New research published in the journal Circulation suggests that interrupting long-term, low-dose aspirin treatment may increase the likelihood of a second stroke or heart attack.
Researchers led by Johan Sundström, a professor of epidemiology at Uppsala University in Sweden, set out to examine the effect of stopping low-dose aspirin treatment on the odds of having a second heart attack or stroke.
The American Heart Association (AHA) recommend that people at risk of having a heart attack take low-dose aspirin preventively. Aspirin is also recommended by the AHA to heart attack and stroke survivors, in order to avoid recurrence.
That being said, previous research – referenced by the authors in their new study – shows that 10 to 20 percent of the patients advised to continue taking aspirin preventively choose to ignore the advice.
These patients discontinue their treatment during the first 1 to 3 years after the initial cardiovascular event. But what is the effect of stopping treatment? The new research investigates.
Prof. Sundström and his colleagues examined the medical records of 601,527 people aged 40 and above who did not have a history of cancer and took aspirin in low doses to prevent either a first or a second heart attack or stroke between 2005 and 2009.
The treatment adherence among this population sample was 80 percent in the first year.
Cardiovascular events were defined as myocardial infarction, which is more commonly known as a heart attack, stroke, or cardiovascular death. Over the follow-up period, 62,690 cardiovascular events were recorded.
Those who stopped the aspirin treatment were 37 percent more likely to have an adverse cardiovascular event than those who continued the therapy. This is equivalent to 1 in every 74 patients who quit aspirin having a heart attack, a stroke, or dying as a result of a cardiovascular event.
On the clinical implications of these results, the study authors say, “Adherence to low-dose aspirin treatment in the absence of major surgery or bleeding is likely an important treatment goal.”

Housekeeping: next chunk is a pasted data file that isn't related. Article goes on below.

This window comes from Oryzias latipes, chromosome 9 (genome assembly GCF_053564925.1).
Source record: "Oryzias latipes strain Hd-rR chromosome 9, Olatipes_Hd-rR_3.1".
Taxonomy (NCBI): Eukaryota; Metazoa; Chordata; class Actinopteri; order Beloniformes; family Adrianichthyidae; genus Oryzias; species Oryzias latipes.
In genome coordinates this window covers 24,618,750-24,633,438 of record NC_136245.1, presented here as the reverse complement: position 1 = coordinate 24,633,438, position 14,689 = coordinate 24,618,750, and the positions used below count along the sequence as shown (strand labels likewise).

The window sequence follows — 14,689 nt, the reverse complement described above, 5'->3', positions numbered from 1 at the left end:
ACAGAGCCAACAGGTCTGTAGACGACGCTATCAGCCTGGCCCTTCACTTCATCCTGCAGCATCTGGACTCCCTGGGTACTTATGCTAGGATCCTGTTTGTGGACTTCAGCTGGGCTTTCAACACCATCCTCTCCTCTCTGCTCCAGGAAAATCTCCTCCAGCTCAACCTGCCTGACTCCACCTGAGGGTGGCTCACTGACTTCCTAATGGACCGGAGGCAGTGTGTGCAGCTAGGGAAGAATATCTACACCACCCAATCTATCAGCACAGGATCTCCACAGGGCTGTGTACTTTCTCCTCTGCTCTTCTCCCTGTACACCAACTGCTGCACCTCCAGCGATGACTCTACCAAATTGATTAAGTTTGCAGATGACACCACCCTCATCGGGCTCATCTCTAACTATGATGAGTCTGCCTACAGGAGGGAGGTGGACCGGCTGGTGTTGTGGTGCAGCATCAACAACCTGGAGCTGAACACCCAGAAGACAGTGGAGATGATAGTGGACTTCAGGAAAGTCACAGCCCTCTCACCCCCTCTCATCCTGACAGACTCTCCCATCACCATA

As this is an observational study, it cannot explain causality. However, the team has considered the possibility that stopping aspirin may cause a so-called rebound effect.
This refers to the possibility that stopping aspirin, which has blood-thinning properties, may have blood-clotting effects after discontinuation. Some experimental studies have supported this theory.
“The clinical importance of a rebound effect may be substantial because of the large number of aspirin patients and the high discontinuation rates,” write the authors.
“Low-dose aspirin therapy is a simple and inexpensive treatment […] As long as there’s no bleeding or any major surgery scheduled, our research shows the significant public health benefits that can be gained when patients stay on aspirin therapy.”
Prof. Johan Sundström
“We hope,” he adds, “our research may help physicians, healthcare providers, and patients make informed decisions on whether or not to stop aspirin use.”
The study investigated a large national population sample, which totaled more than 60,000 cardiovascular events.
Researchers had access to all of the Swedish patients who took low-dose aspirin in the long run, as they did to “high-precision” medical registers that helped them to determine long-term outcomes of discontinuing the treatment.
But the study authors also note some limitations. They did not have access to any socioeconomic data on their patients, which might have confounded the results. Blood pressure, lipids, and smoking status were not accounted for, either.
The researchers also note the risk of reverse causation – that is, the possibility that patients who discontinued the treatment may already have been predisposed to premature death.